We also raise meat chickens. We have found one breed that we like, they grow quickly. We can buy them at one-day-old and we butcher them at 10-weeks old. If we raise 50 meat birds that provides us enough chicken for 2 years. Ten weeks of tending them is well worth having 2 years worth of chicken.

Sometimes in January or February, my Dw will take out a few frozen chickens and cook them down to meat broth, which she cans. She likes canning, but only in winter.

There are a few things that we harvest in mid-summer that we freeze, and then can later in Winter.

Elderberries are a good example of that. To harvest them you must freeze them to get the berry free from the umble. If you try when they are thawed they will release all of the juice and your hands turn purple.

We were doing fine with three freezers, but then our breeding boar turned mean. We had to put him down, he kept trying to chase me. He was huge. He ended up being over 750 pounds. That was when we bought our fourth freezer, to preserve his meat.

Ideally, they should all be kept empty most of the year, and only used for immediate storage.
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Old 09-04-2018, 05:33 PM
 
Location: Eastern Washington
13,388 posts, read 42,713,043 times
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Quote:
Originally Posted by Sand&Salt View Post
What do you think? Do you have a stand-alone freezer so you can freeze your extra meals, broths, soups, buy a half-pig or preserve your hunting prizes?

If you do, is it distance from the store, or what was your main reason? Is it worth it to you, having it?

We are thinking about a smaller one to put in the office, for the above reasons.

Your electric costs are going to be different from most who reply, I think your power costs will be quite a bit higher than most in the US.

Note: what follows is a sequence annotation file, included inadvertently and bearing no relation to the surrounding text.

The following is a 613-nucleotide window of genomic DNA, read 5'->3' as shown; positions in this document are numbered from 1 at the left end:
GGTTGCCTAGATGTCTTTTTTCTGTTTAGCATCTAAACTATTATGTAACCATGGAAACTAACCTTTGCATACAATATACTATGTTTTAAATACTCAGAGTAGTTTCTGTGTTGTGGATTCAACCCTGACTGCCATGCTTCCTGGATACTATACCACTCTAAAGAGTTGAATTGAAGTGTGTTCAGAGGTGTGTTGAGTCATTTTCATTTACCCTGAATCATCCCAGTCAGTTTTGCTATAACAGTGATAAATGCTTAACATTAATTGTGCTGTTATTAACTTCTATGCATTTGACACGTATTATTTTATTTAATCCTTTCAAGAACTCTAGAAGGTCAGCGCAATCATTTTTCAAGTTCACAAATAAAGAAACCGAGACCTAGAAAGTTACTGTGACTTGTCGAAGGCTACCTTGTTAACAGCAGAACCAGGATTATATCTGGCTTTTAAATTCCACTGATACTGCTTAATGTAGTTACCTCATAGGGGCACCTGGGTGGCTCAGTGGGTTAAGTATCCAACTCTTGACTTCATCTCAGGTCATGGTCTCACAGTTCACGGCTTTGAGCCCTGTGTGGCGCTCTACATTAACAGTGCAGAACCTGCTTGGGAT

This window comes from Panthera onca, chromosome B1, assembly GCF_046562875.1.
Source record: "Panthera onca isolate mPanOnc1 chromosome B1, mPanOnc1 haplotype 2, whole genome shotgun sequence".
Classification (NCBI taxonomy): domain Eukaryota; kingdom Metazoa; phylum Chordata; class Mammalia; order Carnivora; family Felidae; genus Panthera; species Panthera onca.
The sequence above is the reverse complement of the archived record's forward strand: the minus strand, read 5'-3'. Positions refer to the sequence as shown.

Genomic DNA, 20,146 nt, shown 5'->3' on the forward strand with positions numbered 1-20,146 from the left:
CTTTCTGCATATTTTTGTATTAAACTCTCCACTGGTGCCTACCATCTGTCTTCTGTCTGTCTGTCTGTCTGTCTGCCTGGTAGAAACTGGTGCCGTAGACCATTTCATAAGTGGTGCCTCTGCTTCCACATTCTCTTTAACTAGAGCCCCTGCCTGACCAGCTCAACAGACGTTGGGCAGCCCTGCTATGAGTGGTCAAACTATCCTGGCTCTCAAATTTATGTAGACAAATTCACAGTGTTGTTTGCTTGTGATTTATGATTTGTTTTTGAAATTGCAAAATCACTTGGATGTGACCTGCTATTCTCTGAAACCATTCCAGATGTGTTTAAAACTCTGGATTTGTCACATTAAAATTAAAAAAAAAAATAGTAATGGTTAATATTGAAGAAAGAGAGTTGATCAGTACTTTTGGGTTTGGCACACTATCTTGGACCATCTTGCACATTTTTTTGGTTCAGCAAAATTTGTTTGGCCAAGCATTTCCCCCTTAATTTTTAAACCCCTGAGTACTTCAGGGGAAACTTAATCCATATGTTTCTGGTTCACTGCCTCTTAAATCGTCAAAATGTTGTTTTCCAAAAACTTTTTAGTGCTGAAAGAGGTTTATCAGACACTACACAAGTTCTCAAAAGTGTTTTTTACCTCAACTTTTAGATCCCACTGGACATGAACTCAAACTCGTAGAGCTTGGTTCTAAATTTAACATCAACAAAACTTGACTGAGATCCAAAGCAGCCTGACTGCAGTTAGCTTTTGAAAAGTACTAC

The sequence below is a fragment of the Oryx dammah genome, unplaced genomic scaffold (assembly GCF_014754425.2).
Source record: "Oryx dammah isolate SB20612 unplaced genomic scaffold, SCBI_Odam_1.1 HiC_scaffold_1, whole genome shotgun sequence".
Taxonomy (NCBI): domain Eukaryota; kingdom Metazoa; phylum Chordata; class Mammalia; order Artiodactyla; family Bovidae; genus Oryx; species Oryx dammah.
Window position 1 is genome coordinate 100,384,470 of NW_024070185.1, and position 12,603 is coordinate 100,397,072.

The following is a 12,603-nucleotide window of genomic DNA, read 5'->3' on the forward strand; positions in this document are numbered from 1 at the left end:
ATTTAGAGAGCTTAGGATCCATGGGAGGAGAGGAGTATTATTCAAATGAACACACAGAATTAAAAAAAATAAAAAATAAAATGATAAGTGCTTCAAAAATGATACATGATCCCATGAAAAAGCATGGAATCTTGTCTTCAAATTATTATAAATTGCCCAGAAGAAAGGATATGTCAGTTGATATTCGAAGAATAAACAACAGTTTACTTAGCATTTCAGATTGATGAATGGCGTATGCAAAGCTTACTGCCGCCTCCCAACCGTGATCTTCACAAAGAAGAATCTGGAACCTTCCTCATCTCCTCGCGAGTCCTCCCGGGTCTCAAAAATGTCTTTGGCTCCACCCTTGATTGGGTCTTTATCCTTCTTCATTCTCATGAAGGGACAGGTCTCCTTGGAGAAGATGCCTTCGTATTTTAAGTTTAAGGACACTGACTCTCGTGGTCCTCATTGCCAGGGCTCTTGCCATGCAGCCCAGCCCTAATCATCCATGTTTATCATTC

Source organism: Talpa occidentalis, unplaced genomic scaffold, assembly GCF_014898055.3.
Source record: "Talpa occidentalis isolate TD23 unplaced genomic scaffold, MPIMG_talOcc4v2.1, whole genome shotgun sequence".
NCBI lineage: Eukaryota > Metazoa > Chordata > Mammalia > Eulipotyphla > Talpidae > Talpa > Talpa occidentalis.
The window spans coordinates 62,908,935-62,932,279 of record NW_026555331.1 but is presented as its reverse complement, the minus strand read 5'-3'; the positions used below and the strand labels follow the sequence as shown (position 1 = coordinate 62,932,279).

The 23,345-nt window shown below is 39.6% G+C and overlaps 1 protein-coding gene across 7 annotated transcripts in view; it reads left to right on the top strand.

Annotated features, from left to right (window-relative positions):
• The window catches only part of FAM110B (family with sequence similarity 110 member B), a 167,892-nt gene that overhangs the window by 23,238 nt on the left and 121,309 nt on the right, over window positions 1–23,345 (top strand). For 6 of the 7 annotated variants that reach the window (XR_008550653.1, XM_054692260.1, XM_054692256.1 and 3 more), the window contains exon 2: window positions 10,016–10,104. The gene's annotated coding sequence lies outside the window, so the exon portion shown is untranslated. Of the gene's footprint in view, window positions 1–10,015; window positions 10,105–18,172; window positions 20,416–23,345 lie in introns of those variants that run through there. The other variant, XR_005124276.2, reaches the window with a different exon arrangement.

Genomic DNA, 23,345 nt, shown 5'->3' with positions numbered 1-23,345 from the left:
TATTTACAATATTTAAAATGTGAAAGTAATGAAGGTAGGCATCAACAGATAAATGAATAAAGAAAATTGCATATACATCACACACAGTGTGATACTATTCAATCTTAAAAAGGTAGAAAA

I am not certain about that, but you need to figure it into your calculations.


We have a small 5 or so ft3 freezer in the basement, mostly full of meat got at a discount. It's not real convenient, but it probably saves us some money. But our power costs in the PNW are quite low.
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Old 09-04-2018, 05:37 PM
 
Location: Eastern Washington
13,388 posts, read 42,713,043 times
Reputation: 11465
Quote:
Originally Posted by Sand&Salt View Post
I thought upright freezers were not as efficient since cold air sinks? I guess that's not an issue for you upright folks. I would hate rummaging around all bent over, now that I think of it.

The thing is, I like to make broth and it's a process that makes a lot, so I like to freeze some but it's bulky. I forgot my elementary science and used quart canning jars in the freezer.

Broke them all. Not such a tragedy (I saved the broth by straining it) BUT cannot buy canning jars here. No one cans, LOL. We don't can, but use them for everything (storing sauerkraut we make, etc.)

That is correct, particularly if you open the freezer door often. An upright trades convenience against retaining the cold air when you open the door. A frost-free will use more power than a manual-defrost.


With your high power costs and warm climate, and being just 2 of you, possibly a small chest type freezer makes the most sense?
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Old 09-04-2018, 05:40 PM
 
9,818 posts, read 13,892,257 times
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We don't really freeze food, it loses its quality yet, we have 3 large refrigerators. HUge one built in kitchen one. Two large ones in garages. Built in one simply is not made for cooking wife, pots don't fit too well. Main garage one sides as one for weekly food supply - we go shopping Saturday am and stock what we need for week. Lots of fruits and veggies, they take space. 3rd one we had to buy because of the wedding 2 months ago, was filled with pastries and such. $40 g sale. DW now keeps cabbage for chickens in it, we have decent poultry farm.

Is it frugal - sort of. I wish, they had refers designed well enough to put in home cooking, not just a few pieces of Tupperware with some leftovers and two pizza slices.